For that matter, there are probably a lot of child brides out there waiting to happen. NAMBLA must be jumping up and down for joy today.

The second case the Supremes considered was with California's Prop. 8. The Justices decided not to get entangled in a states affairs. Many conservatives think they took the coward’s way out with that 5-4 vote. I think they waved a hand at the 10th Amendment and said "Look what we found!" The Court ruled that the people who appealed the lower court ruling overturning it did not have standing to appeal. Again, that’s because the liberal “leadership” of California ignored the will of the voters and refused to defend the law, leaving it up to others, who have now been declared not to have legal standing.

The one positive in the "double disaster" is that the court technically did not rule on the validity of Prop. 8, or similar state bans, merely remanded it back to the lower courts and let the existing ruling stand for a technicality. Thank God for that, but they will be forced to consider it in a few years, perhaps in the next three years. We should all be thankful the Justices didn't just say "Prop 8 is unconstitutional and so are the 32 other states which have laws and Constitutional Amendments prohibiting same-sex marriage."

It’s small comfort as the entire country will now go down the dark highway of homosexual “marriage” and whole new rounds of legal nonsense and manipulation from the Left. The battles are far from over and Wednesday's decision mark only the start of the Secular Progressives all out assault on marriage. Expect interest groups to now try to leverage today’s decisions into legal weapons with which to go after conservatives and their churches and temples. That’s what happened in every country that ever adopted homosexual “marriage.” Take Denmark, for instance. Last year their ruling legislative bodies voted to "force" churches to host gay marriages within its walls, or risk the confiscation of its property and fines and jail time levied on its church officials.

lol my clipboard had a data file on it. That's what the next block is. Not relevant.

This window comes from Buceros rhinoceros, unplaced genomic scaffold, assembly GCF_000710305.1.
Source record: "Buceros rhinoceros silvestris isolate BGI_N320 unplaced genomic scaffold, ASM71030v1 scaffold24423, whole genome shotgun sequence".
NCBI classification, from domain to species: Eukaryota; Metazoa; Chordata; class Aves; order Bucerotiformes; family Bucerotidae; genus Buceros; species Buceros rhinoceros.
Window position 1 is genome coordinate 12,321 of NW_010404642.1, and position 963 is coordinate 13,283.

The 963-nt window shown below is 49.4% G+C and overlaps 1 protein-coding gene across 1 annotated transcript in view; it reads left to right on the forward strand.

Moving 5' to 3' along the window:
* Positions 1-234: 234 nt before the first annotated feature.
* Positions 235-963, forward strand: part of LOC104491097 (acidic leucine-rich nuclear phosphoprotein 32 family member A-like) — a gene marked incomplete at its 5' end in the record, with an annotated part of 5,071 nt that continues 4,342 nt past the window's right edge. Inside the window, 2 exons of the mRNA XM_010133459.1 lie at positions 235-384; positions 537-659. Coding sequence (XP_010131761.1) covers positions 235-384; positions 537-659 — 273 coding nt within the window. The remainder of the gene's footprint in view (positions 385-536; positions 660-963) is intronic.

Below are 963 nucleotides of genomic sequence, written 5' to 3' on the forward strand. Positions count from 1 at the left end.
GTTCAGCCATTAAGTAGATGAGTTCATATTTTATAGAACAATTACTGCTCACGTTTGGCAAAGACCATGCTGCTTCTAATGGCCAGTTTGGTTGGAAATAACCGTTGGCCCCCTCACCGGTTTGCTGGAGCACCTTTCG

Those who don’t know their history. …

It’s noteworthy that the court zeroed in on government benefits as a key point. Homosexual activists have denied for years that they were after special privileges, but the court cited health care, tax and military benefits in its DOMA decision.

In his dissent in the DOMA case, Justice Antonin Scalia sharply attacked the court’s judicial activism, writing, “It is one thing for a society to elect change; it is another for a court of law to impose change by adjudging those who oppose it hostes humani generis, enemies of the human race.”

Chief Justice Roberts similarly criticized the court’s role in the DOMA case: “Interests in uniformity and stability amply justified Congress’s decision to retain the definition of marriage that, at that point, had been adopted by every State in our Nation, and every nation in the world.”

Roberts also attacked the majority’s illogic, writing, “The majority sees a more sinister motive, pointing out that the Federal Government has generally (though not uniformly) deferred to state definitions of marriage in the past. That is true, of course, but none of those prior state-by-state variations had involved differences over something — as the majority puts it — ‘thought of by most people as essential to the very definition of [marriage] and to its role and function throughout the history of civilization.’”

Justice Samuel Alito pointed out the obvious: “The Constitution does not guarantee the right to enter into a same-sex marriage. Indeed, no provision of the Constitution speaks to the issue.”

Alito also noted that no one, least of all judges, can know for certain what long-term impacts homosexual “marriage” will have.

We’re about to find out, as far-left loon "San Fransicko" Mayor Newsom once put it, “whether you like it or not.”

We believe that the Constitution of the United States speaks for itself. There is no need to rewrite, change or reinterpret it to suit the fancies of special interest groups or protected classes.